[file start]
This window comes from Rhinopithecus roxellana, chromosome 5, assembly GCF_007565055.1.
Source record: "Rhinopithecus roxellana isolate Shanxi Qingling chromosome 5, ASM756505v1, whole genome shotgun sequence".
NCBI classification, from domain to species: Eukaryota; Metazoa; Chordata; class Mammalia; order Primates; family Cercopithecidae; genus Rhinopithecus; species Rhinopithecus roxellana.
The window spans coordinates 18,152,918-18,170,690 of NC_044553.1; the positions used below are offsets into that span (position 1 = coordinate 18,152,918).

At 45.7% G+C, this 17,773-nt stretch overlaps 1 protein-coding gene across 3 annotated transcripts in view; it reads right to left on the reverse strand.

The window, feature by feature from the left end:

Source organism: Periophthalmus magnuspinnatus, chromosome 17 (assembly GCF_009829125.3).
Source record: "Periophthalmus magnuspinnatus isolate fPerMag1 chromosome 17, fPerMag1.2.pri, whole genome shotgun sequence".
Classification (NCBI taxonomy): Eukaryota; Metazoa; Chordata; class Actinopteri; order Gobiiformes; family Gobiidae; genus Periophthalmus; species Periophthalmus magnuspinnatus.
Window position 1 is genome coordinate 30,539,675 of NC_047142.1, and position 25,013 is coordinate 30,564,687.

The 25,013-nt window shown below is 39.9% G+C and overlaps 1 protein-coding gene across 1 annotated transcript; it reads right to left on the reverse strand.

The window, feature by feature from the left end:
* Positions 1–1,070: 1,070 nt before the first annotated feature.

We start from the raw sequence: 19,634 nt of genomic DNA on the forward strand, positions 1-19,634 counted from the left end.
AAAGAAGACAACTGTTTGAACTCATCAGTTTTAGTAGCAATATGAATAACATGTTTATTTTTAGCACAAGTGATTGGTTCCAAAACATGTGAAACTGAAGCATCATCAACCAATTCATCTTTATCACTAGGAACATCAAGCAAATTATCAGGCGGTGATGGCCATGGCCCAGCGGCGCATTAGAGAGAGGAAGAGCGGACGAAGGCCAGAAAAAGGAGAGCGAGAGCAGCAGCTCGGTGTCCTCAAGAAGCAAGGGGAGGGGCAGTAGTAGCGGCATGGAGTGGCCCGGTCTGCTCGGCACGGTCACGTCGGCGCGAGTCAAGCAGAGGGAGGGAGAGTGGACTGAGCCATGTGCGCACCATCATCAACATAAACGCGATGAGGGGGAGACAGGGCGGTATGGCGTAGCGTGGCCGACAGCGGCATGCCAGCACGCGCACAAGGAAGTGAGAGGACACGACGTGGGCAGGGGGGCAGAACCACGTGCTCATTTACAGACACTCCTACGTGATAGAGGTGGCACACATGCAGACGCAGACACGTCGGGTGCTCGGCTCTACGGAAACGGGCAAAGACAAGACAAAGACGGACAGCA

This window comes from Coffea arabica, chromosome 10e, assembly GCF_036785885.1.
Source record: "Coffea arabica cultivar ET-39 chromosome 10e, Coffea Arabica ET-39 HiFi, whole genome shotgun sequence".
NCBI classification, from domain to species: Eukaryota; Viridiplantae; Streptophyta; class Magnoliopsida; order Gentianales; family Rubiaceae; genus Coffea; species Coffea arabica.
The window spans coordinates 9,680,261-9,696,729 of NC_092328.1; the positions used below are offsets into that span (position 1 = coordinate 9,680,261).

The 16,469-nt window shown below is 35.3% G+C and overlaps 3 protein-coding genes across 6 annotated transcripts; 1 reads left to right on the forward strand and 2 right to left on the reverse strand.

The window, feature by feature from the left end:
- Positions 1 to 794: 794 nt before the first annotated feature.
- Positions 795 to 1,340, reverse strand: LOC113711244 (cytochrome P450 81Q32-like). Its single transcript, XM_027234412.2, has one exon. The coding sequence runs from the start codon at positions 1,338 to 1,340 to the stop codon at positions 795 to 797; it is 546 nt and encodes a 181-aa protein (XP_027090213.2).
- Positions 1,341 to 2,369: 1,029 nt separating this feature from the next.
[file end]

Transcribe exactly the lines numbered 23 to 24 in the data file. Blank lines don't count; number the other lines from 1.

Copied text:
- Positions 795 to 1,340, reverse strand: LOC113711244 (cytochrome P450 81Q32-like). Its single transcript, XM_027234412.2, has one exon. The coding sequence runs from the start codon at positions 1,338 to 1,340 to the stop codon at positions 795 to 797; it is 546 nt and encodes a 181-aa protein (XP_027090213.2).
- Positions 1,341 to 2,369: 1,029 nt separating this feature from the next.